The Congo, Africa's second-longest river, is at the heart of Central Africa's sleeping giant--the Democratic Republic of Congo (DRC), which covers an area the size of Western Europe.
Bubbling out of the highlands and mountains of the East African Rift, as well as Lake Tanganyika and Lake Meru, the river cuts through large swathes of dense forest in the Equateur and Orientale provinces before passing through the capital, Kinshasa, and spitting out into the Atlantic Ocean.
In the area where the Congo is pinched between neighbouring Angola and the Republic of Congo, the energy contained within the river's powerful waterfalls and rapids is choked off by a set of solid concrete walls, known collectively as the Grand Inga Dam.
With as much as 40GW in potential, almost 20 times more than the DRC's current installed capacity of 2.5GW, the project has long been touted as a powerhouse for the entire Southern African region.
Yet amid constant wrangling and the estimated cost of more than $100bn, the dam's critics believe it is no more than a pipe dream and completion remains elusive.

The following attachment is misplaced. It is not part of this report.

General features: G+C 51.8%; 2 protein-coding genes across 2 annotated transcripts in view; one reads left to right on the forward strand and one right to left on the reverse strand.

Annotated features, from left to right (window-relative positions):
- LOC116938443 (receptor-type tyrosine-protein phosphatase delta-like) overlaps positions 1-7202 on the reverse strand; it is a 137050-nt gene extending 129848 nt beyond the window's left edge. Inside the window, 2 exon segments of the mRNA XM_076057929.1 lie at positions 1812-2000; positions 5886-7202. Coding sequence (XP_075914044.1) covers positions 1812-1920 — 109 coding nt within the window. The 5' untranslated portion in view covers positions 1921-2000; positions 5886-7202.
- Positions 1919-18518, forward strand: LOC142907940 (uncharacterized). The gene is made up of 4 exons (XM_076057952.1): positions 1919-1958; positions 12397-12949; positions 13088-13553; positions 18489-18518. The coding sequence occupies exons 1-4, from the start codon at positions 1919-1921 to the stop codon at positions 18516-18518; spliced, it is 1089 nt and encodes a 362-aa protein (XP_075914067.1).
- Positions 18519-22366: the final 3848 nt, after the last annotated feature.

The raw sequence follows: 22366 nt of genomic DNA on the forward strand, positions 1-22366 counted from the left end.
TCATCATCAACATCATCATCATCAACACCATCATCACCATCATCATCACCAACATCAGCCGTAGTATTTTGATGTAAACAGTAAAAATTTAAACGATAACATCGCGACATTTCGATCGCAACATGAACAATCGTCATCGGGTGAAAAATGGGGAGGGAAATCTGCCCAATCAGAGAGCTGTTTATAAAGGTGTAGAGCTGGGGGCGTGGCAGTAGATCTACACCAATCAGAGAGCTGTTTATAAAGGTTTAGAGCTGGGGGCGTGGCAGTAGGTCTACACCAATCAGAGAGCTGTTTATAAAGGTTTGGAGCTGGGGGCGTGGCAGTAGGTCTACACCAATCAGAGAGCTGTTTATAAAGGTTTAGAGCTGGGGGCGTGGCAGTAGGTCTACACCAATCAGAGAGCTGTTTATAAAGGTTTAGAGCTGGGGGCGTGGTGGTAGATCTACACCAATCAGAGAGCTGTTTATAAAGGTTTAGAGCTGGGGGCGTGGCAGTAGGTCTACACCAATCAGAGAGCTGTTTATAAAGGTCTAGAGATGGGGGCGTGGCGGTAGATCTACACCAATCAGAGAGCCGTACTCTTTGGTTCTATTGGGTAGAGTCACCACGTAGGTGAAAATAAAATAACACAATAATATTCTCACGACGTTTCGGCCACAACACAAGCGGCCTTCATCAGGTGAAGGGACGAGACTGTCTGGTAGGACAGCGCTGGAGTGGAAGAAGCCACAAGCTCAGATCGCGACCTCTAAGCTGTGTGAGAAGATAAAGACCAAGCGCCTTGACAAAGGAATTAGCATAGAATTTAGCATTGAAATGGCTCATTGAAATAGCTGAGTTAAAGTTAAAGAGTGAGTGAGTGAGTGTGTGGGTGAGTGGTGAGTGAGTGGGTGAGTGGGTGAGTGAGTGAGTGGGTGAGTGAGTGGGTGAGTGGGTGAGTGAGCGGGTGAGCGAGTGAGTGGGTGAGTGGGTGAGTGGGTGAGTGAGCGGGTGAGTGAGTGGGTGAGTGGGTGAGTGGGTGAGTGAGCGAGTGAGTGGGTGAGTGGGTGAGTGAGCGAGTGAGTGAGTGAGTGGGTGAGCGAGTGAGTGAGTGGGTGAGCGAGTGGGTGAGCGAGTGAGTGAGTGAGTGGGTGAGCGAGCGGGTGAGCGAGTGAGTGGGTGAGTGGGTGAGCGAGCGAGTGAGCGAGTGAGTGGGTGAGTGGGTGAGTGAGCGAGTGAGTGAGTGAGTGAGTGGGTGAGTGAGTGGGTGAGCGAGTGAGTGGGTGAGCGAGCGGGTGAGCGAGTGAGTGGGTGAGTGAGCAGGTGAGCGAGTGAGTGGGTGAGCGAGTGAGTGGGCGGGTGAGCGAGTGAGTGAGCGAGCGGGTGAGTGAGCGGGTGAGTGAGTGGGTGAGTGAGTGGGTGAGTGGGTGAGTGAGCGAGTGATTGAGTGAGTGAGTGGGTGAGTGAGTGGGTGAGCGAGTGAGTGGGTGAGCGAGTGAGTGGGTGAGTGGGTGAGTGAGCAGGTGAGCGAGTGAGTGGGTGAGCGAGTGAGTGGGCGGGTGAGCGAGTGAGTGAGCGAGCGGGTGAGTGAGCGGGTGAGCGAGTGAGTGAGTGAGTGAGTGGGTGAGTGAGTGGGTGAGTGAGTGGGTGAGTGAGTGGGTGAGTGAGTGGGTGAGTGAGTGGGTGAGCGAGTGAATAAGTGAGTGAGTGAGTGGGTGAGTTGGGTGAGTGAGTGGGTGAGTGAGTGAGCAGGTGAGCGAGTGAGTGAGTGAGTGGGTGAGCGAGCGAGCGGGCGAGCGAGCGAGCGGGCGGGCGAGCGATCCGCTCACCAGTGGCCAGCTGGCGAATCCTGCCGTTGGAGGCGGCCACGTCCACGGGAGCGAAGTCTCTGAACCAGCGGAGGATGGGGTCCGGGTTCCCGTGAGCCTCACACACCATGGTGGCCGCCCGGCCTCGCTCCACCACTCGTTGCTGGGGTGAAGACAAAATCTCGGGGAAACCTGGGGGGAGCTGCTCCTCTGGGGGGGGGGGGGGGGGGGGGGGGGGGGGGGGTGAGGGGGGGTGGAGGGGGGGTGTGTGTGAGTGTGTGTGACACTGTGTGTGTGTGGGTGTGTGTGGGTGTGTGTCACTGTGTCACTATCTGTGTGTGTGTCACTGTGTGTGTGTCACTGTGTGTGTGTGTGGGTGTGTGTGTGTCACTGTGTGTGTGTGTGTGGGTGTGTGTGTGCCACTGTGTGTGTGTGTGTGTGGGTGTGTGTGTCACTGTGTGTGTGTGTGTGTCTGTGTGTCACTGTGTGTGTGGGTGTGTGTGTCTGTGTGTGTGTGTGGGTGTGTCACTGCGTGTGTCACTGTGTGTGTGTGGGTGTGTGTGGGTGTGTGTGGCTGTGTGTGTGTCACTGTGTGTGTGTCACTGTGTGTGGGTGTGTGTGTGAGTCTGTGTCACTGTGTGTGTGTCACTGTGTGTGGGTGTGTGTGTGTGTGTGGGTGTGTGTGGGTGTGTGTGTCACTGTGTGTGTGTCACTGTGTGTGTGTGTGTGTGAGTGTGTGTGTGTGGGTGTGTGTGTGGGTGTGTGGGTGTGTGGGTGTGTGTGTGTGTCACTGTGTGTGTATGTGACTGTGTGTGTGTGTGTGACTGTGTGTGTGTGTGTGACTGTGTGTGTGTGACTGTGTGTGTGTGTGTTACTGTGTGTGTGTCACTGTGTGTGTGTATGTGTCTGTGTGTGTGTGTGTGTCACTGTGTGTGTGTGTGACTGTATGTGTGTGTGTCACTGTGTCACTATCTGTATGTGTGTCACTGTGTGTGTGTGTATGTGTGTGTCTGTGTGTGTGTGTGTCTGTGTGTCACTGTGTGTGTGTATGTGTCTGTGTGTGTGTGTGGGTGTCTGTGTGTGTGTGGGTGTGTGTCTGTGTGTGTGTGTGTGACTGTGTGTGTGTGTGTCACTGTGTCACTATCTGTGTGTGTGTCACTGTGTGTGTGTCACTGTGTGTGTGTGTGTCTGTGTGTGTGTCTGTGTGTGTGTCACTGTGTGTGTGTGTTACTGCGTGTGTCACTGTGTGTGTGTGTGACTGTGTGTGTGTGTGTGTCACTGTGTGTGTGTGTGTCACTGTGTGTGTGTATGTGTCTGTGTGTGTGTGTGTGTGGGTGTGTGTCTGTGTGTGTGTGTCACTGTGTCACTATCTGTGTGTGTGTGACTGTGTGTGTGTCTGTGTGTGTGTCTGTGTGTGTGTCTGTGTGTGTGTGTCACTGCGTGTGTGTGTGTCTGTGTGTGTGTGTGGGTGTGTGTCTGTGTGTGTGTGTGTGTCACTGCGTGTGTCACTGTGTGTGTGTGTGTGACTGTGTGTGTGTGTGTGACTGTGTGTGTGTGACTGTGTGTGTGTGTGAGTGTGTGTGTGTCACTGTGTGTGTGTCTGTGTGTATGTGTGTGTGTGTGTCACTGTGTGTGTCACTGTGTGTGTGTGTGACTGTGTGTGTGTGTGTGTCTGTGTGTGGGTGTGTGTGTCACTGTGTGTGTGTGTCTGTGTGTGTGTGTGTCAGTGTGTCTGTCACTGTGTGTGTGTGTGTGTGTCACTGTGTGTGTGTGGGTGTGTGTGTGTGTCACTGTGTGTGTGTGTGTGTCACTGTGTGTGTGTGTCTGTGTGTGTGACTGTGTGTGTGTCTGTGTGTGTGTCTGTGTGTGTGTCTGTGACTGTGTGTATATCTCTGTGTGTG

As the project trundles on, running the risk of becoming a white elephant, Eric Monga, Chairman of Kipay, a Congolese renewable energy firm with a focus on hydro, believes there is much more that can be done in the meantime.
"The Inga project is good for everybody, but it is only around 40% of the DRC's capacity," he comments from Kinshasa.
"The DRC is very large and we have a lot of opportunities here for smalland medium-sized enterprises."
In the DRC, only 1% of rural households have access to electricity, rising to 19% in the cities.
With a population of 85m, this leaves opportunities for firms looking to generate on- or off-grid capacity.
Monga reveals that the DRC has good prospects for solar in its eastern and southern regions; gas in Lake Kivu, coal in Katanga Province and biomass all over.
"We can even do nuclear," he half-jokes.
The sheer power of the Congo also means that although hydroelectric provides the bulk of the DRC's energy mix, the potential will only be tapped once 100GW of electricity has been drawn.
Besides the obvious difficulties of doing business in the DRC--poor energy infrastructure, areas of insecurity, lack of finance, public-sector risk and fiscal challenges--projects are under way and the energy sector has become "very dynamic", according to Monga.
Bringing 150MW online last year, the Zongo 2 hydroelectric plant in the...